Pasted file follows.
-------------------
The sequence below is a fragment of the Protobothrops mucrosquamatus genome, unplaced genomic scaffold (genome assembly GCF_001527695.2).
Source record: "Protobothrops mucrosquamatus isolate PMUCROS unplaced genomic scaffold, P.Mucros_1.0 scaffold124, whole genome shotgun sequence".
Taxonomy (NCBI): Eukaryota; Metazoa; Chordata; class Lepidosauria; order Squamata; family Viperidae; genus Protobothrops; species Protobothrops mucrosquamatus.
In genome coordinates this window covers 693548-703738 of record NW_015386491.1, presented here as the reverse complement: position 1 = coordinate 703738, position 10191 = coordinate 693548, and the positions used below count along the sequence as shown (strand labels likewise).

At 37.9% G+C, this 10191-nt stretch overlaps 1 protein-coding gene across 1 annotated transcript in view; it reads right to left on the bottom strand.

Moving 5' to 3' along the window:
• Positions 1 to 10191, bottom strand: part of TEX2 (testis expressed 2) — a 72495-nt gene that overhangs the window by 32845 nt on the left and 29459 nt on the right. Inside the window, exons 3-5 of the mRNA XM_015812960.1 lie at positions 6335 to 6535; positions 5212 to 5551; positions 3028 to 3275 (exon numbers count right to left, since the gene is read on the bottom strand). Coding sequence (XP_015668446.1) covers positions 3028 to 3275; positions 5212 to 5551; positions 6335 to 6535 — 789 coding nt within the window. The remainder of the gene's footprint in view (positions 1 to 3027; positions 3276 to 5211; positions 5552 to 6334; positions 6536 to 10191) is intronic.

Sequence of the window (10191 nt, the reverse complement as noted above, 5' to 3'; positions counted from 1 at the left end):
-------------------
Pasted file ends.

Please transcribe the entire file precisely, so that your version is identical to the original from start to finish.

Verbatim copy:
The sequence below is a fragment of the Protobothrops mucrosquamatus genome, unplaced genomic scaffold (genome assembly GCF_001527695.2).
Source record: "Protobothrops mucrosquamatus isolate PMUCROS unplaced genomic scaffold, P.Mucros_1.0 scaffold124, whole genome shotgun sequence".
Taxonomy (NCBI): Eukaryota; Metazoa; Chordata; class Lepidosauria; order Squamata; family Viperidae; genus Protobothrops; species Protobothrops mucrosquamatus.
In genome coordinates this window covers 693548-703738 of record NW_015386491.1, presented here as the reverse complement: position 1 = coordinate 703738, position 10191 = coordinate 693548, and the positions used below count along the sequence as shown (strand labels likewise).

At 37.9% G+C, this 10191-nt stretch overlaps 1 protein-coding gene across 1 annotated transcript in view; it reads right to left on the bottom strand.

Moving 5' to 3' along the window:
• Positions 1 to 10191, bottom strand: part of TEX2 (testis expressed 2) — a 72495-nt gene that overhangs the window by 32845 nt on the left and 29459 nt on the right. Inside the window, exons 3-5 of the mRNA XM_015812960.1 lie at positions 6335 to 6535; positions 5212 to 5551; positions 3028 to 3275 (exon numbers count right to left, since the gene is read on the bottom strand). Coding sequence (XP_015668446.1) covers positions 3028 to 3275; positions 5212 to 5551; positions 6335 to 6535 — 789 coding nt within the window. The remainder of the gene's footprint in view (positions 1 to 3027; positions 3276 to 5211; positions 5552 to 6334; positions 6536 to 10191) is intronic.

Sequence of the window (10191 nt, the reverse complement as noted above, 5' to 3'; positions counted from 1 at the left end):